By 2030, over 60% of jobs in the Texas workforce will require a postsecondary certificate or degree. Thankfully, financial aid can help students plan for and participate in higher education so they can get the necessary training and qualifications. Every year, it’s estimated that Texas students miss out on over $300 million in federal aid by not applying for it. Texas’ new graduation requirement has the potential to change that.

Beginning with the 2021–2022 school year, all students must submit a financial aid application or a signed opt-out form in order to graduate.

Valued external partners help students get the funding they need to pay for education and training after high school. High school campuses rely on strong partners in the higher education, business, and nonprofit sectors. These partners help build capacity in support areas by spreading awareness to students, training other staff, volunteering at financial aid events, and more.

Want to better understand how you can support your K–12 district and campus partners this school year? Keep reading to learn:

  1. About Texas' new graduation requirement
  2. How to conduct a needs assessment
  3. How to build capacity
  4. How to be a strong partner

 

Understand Texas’ new graduation requirement

In 2019, House Bill 3 introduced a new graduation requirement for Texas students. Beginning with the 2021–22 school year, all students must take one of the following actions to graduate:

  • Complete and submit the Free Application for Federal Student Aid (FAFSA)
  • Complete and submit the Texas Application for State Financial Aid (TASFA)
  • Submit a signed opt-out form
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With this new requirement, Texas joins a handful of states crafting laws to boost postsecondary outcomes. Applying for financial aid is the first step students must take to get money for education and training after high school.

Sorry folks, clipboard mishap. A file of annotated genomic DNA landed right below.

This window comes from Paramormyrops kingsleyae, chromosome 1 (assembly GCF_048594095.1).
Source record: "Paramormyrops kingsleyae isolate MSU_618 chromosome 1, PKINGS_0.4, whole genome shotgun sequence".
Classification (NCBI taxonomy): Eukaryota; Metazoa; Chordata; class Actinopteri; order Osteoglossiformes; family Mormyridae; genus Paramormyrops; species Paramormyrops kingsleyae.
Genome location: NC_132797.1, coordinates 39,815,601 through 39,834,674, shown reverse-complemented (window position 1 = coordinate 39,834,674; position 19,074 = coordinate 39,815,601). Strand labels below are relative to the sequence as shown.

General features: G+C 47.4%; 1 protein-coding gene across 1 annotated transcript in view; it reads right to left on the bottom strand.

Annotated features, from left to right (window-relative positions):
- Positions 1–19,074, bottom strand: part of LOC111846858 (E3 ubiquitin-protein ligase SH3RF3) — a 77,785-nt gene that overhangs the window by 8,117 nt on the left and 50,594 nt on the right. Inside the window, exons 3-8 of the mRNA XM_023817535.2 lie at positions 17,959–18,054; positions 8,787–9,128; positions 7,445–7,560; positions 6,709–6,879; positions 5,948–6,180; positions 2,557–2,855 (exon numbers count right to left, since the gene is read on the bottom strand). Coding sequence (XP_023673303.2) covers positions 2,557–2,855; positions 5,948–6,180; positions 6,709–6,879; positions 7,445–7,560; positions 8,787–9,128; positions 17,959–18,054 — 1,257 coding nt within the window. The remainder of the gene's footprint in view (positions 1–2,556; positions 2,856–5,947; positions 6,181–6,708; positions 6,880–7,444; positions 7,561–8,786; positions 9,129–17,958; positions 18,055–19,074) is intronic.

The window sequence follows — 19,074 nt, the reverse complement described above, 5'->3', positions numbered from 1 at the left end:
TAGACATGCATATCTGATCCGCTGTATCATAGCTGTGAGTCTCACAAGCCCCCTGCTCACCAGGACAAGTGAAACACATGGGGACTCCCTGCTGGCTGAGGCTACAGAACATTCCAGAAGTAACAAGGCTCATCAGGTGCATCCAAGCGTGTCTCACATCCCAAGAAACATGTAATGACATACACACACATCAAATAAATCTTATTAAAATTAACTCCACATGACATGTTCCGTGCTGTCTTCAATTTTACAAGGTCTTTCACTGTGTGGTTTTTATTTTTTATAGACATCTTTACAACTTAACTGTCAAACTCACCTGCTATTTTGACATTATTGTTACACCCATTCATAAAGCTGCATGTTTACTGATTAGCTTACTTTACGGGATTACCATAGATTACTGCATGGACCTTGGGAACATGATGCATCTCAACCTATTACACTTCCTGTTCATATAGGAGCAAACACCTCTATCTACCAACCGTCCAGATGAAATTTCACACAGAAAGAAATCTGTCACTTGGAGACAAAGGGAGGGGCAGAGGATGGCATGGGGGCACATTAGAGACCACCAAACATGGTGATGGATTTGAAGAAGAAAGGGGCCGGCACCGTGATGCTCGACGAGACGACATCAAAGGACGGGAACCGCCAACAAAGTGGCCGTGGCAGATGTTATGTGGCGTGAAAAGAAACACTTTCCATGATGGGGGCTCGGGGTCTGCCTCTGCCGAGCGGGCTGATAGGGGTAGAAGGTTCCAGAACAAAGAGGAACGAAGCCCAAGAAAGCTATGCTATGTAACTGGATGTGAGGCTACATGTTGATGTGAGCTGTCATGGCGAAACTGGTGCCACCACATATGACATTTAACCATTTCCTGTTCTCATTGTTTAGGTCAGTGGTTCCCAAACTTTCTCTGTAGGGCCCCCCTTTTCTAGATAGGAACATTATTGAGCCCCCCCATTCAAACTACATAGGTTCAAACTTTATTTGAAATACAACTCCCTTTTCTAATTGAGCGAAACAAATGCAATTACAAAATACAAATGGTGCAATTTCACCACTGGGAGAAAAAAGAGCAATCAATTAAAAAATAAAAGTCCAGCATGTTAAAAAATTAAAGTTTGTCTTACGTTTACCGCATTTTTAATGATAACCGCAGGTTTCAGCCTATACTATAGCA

Visit the Texas Education Agency to learn more about this legislative update. And keep reading to learn how you can be a strong community partner to the schools and districts you serve this year.

 

 

 

Conduct a needs assessment

To carry out a successful financial aid application completion drive, high schools can’t work alone. But what role should a community partner play in supporting district and campus efforts?

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To start, conduct a needs assessment. This will show you how to best allocate support to the districts and campuses you work with. Coordinate with school leaders to better understand their current capacity and any gaps in student support. Consider using the following guided questions in your needs assessment:

  • Who does the campus or district already partner with?
  • What’s our organizational niche, and what support are we best positioned to provide?
  • What connections to the community do we have that our partnering school or district may not have?
  • What resources could we leverage to support our partnering school or district?

Consider some ways that partners have supported district completion efforts in the past:

  • Staff time: School counseling teams are often spread thin. That’s also true for the community-based organizations already on high school campuses. Volunteers from your organization can help campuses manage their financial aid completion initiative. They can also provide individualized support to students and their families.
  • Expertise: Organizations that already understand financial aid or have other financial knowledge can lend their support to school staff and students. For example, a tax preparation company might send volunteers to work with students and families at a campus financial aid event.
  • Access: Partners may have strong relationships with certain groups in the school community. Knowing how to best reach and interact with those populations can be a huge asset to schools. For example, a college access organization that works with Latinx families could support a school with marketing and outreach.